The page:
Georgia (country) Church Records

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For information about records for non-Christian religions in Georgia (country), go to the Religious Records page.

Online Resources and Websites[edit | edit source]

Historical Background[edit | edit source]

The wide variety of peoples inhabiting Georgia has meant a correspondingly rich array of active religions. Today most of the population in Georgia practices Orthodox Christianity, primarily in the Georgian Orthodox Church whose faithful make up 82.4% of the population. Around 1% belong to the Russian Orthodox Church, while about 3.9% of the population follow the Armenian Apostolic Church (Oriental Orthodoxy), almost all of which are ethnic Armenians. Adherents of Islam make up 10.7% of the population[3] and are mainly found in the Adjara and Kvemo Kartli regions and as a sizeable minority in Tbilisi. Catholics of the Armenian and Latin churches make up around 0.8% of the population and are mainly found in the south of Georgia and a small number in Tbilisi. There is also a sizeable Jewish community in Tbilisi served by two synagogues.[1]

Parish Registers[edit | edit source]

Record type: Church records kept by parish priests of births/baptisms, marriages, and deaths/burials; term also used to mean religious vital records of denominations without parishes.

General: The material was created after the establishment of the Georgia-Imeretia Orthodox Synod in 1814. In registers before 1875, multiple parishes are filed for each year. After 1875, there are multiple years for the same parish.

Time period: 1817-1921.

Location: Most centralized at the National Archive in Tbilisi.

Percentage in Family History Library: 100% (1817-1921).

Population coverage: 55% coverage for early periods; 80% coverage for the 19th century.

Reliability: High.[2]

Information Recorded in the Records[edit | edit source]

Different denominations, different time periods, and practices of different record keepers will effect how much information can be found in the records. This outline will show the types of details which might be found (best case scenario):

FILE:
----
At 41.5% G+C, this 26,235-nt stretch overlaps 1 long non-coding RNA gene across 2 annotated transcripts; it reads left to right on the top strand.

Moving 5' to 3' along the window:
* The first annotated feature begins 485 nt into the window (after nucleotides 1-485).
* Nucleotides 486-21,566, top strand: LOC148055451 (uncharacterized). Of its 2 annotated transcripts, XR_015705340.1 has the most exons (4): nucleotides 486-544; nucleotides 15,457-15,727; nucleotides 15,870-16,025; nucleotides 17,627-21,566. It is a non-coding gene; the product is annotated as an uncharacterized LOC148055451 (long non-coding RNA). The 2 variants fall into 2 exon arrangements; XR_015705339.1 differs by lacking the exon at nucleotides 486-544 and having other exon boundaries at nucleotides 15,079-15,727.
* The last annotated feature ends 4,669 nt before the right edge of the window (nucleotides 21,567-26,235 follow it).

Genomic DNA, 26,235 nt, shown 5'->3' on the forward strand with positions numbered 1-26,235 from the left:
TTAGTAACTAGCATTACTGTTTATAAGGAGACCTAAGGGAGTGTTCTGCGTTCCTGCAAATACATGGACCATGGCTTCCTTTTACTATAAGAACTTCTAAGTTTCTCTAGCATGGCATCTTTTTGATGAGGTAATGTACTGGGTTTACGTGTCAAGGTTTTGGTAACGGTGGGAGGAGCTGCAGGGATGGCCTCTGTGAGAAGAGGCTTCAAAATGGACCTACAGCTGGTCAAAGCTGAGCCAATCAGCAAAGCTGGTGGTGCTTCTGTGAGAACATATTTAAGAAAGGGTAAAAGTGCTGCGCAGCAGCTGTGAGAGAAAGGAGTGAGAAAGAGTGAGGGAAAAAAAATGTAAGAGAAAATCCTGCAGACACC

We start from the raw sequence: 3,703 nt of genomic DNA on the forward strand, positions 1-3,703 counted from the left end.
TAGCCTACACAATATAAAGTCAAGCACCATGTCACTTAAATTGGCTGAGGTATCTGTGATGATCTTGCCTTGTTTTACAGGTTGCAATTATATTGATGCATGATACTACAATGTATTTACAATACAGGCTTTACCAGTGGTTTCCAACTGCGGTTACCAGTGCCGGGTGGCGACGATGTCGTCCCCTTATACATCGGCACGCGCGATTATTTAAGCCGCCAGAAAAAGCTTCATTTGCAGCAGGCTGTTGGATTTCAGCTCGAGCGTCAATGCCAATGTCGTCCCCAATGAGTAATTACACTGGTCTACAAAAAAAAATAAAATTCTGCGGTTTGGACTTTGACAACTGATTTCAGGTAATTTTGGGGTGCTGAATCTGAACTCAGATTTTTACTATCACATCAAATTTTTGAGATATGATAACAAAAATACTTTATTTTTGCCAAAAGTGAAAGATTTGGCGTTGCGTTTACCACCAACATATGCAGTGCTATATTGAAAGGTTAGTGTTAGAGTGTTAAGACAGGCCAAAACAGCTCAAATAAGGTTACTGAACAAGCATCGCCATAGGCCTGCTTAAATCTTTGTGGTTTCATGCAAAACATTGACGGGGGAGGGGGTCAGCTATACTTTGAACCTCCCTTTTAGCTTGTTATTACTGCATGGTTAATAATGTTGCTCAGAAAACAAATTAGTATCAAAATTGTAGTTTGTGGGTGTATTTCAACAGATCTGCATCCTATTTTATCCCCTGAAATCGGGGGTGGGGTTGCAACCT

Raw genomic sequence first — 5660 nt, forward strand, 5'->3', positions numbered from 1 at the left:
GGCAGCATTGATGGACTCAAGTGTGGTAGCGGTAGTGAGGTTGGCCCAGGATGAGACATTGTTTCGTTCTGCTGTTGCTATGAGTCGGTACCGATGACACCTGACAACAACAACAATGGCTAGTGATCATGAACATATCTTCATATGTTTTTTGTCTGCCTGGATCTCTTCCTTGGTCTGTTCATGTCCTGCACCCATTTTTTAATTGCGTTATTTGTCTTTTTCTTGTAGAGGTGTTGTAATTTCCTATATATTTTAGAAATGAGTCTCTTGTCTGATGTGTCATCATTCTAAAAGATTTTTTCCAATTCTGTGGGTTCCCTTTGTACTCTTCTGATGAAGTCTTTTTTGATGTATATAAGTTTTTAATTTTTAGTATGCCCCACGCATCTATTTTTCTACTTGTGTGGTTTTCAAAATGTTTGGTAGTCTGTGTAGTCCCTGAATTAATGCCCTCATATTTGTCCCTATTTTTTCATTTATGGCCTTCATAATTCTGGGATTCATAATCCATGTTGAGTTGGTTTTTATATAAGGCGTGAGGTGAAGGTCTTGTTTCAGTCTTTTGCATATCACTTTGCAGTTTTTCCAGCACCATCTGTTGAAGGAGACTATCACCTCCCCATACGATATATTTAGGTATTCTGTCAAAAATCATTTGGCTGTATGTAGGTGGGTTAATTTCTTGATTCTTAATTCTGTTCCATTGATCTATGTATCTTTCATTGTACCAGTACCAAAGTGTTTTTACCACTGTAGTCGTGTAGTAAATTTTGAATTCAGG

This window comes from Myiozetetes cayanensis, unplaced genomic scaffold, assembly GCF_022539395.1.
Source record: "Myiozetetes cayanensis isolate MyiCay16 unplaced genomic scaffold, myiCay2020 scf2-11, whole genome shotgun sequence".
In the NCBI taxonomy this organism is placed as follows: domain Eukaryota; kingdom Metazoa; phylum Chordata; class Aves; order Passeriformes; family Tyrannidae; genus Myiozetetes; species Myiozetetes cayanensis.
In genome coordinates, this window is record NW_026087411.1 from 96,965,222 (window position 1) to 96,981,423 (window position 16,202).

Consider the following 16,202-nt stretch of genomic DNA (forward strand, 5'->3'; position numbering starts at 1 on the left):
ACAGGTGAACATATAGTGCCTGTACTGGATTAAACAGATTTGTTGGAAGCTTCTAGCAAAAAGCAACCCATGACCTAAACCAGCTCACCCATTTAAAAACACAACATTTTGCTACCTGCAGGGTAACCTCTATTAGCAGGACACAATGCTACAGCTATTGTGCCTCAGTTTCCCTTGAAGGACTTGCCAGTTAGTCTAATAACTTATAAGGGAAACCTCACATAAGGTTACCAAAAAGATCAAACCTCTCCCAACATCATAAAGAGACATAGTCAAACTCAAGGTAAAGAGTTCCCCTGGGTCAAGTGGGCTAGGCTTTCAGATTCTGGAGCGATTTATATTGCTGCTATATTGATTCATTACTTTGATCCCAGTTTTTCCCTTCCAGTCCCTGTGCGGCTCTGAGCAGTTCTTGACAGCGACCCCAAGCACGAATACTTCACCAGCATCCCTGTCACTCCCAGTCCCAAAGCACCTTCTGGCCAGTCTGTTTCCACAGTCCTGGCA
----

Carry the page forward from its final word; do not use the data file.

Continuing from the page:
Baptisms[edit | edit source]

In Catholic and Anglican records, children were usually baptized a few days after birth, and therefore, the baptism record proves date of birth. Other religions, such as Baptists, baptized at other points in the member's life. Baptism registers might give:

  • baptism date
  • the infant's name
  • parents' names
  • father's occupation
  • status of legitimacy
  • occasionally, names of grandparents
  • names of witnesses or godparents, who may be relatives
  • birth date and place
  • the family's place of residence
  • death information, as an added note or signified by a cross

Marriages[edit | edit source]

Marriage registers can give:

  • the marriage date
  • the names of the bride and groom
  • indicate whether the bride and groom were single or widowed
  • their ages
  • birth dates and places for the bride and groom
  • their residences
  • their occupations
  • birthplaces of the bride and groom
  • parents' names (after 1800)
  • the names of previous spouses and their death dates
  • names of witnesses, who might be relatives.

Burials[edit | edit source]

Burial registers may give:

  • the name of the deceased